Photographers putting terns in danger, say Hong Kong bird watchers
Terns that fly in to lay eggs on remote islets during summer are under threat because of growing intrusion by photographers, the Hong Kong Bird Watching Society says.
The society says the Agriculture, Fisheries and Conservation Department has turned a blind eye to the worsening problem and urges a ban on visitors landing on islets that are prime breeding grounds of the seabirds.
Many terns that breed in temperate zones are long-distance migrants, travelling north or south to their wintering territories after breeding is completed.
In Hong Kong, terns are commonly found on islets such as Port Island, Kung Chau, and Shek Ngau Chau in northeastern waters during the breeding period between May and September.
The Bird Watching Society has visited the islets regularly since 1998 to monitor the tern population.
One member, Alan Chan Hin-lun, said that in recent years they had encountered increasing numbers of photographers landing to take pictures of the birds.
"The terns were scared off, leaving behind their eggs and babies in the nest," Chan said. "It is a great disturbance to the terns."
He said society workers had asked the photographers not to disturb the terns, adding: "They did not seem to care. We were told not to be nosy."
The society said it had raised the issue with the department and formally filed one complaint last year, but so far had received no reply.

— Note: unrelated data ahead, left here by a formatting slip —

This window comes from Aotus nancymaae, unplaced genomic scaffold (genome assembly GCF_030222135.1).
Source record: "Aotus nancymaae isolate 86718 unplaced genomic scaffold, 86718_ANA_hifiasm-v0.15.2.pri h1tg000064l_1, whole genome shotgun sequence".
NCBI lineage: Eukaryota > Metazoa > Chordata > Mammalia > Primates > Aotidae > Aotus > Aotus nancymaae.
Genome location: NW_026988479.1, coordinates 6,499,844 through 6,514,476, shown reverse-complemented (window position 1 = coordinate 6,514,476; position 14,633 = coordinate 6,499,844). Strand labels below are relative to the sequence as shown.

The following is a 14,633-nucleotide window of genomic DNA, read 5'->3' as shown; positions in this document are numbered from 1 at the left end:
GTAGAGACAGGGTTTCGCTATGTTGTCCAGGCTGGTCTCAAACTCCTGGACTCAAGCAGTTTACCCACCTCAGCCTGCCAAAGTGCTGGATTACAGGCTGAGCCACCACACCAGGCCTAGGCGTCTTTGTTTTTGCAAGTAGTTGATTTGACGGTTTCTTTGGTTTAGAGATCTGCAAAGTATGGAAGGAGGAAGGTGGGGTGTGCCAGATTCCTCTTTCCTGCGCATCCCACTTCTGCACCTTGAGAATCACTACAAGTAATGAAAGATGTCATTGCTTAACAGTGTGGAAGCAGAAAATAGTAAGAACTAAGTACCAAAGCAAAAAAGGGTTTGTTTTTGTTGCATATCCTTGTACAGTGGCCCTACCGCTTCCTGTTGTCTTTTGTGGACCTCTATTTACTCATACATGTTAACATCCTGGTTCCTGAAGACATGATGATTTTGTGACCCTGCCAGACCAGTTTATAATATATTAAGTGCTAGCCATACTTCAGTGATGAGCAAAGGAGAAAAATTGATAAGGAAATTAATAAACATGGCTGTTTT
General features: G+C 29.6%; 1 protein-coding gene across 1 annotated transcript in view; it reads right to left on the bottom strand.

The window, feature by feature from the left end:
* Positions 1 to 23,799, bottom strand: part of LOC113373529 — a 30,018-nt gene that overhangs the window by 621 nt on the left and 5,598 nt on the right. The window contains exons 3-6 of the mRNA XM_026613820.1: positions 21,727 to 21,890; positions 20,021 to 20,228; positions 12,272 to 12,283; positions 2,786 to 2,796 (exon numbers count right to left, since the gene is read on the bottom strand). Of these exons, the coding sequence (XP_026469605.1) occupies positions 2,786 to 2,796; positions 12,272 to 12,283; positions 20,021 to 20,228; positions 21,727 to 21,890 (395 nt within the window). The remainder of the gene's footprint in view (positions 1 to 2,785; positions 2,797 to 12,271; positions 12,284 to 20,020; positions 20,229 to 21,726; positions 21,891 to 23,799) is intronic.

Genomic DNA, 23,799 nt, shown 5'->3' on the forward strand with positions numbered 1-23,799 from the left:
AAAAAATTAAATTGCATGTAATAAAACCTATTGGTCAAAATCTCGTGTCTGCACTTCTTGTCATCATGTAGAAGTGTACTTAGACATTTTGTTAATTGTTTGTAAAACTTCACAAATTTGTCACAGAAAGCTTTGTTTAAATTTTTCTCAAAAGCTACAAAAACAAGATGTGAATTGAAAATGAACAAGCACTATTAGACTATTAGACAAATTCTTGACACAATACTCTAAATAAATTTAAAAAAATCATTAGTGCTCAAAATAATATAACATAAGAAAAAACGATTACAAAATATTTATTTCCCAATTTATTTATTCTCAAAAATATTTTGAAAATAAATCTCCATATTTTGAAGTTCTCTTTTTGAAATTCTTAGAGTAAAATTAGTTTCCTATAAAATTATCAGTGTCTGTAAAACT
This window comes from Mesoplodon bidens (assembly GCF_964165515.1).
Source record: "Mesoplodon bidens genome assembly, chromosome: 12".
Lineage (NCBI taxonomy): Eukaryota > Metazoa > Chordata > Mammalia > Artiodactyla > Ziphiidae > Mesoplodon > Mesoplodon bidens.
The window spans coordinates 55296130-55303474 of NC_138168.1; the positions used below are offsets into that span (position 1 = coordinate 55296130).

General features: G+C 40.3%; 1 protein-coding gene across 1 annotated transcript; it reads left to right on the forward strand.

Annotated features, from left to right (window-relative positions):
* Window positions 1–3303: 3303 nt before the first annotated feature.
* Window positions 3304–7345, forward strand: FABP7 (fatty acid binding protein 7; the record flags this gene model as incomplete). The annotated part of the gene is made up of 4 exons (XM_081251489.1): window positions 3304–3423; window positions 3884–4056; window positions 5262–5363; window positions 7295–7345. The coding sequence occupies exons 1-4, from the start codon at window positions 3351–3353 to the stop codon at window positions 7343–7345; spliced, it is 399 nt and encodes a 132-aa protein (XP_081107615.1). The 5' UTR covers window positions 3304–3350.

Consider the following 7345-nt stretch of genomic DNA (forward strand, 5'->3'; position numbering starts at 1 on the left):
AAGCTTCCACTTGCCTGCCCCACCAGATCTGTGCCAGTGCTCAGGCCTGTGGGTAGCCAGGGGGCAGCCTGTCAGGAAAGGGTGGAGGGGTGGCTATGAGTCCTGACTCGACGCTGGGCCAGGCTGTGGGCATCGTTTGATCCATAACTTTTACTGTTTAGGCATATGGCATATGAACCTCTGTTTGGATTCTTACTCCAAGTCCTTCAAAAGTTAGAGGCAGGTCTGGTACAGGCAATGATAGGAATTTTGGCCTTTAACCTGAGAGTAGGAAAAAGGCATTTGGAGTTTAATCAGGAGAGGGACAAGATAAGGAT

Similar disturbances were found this year.
"There are many things the department can do, like declaring the terns' breeding places a restricted area and banning visitors," Chan said. "At least, it should step up promotion and education to tell people that it is illegal to disturb these birds."
In Hong Kong, all wild birds, including terns, are covered by the Wild Animals Protection Ordinance. Any person who disturbs or injures wild birds or their nests and eggs is liable to a maximum fine of HK$100,000 and a year in prison.
The department said it had set up warning signs on known tern breeding sites to advise visitors not to disturb the birds.
Its guidelines on watching terns also advise visitors not to land on the tern islands during the breeding period and to watch the birds from a boat at least 20 metres from the breeding site.
According to the department's count, the number of terns found in Hong Kong during the breeding period has increased from 1,000 last year to 1,400 this year.
Most commonly found on the small islands around Hong Kong are the black-naped tern, bridled tern, and roseate tern.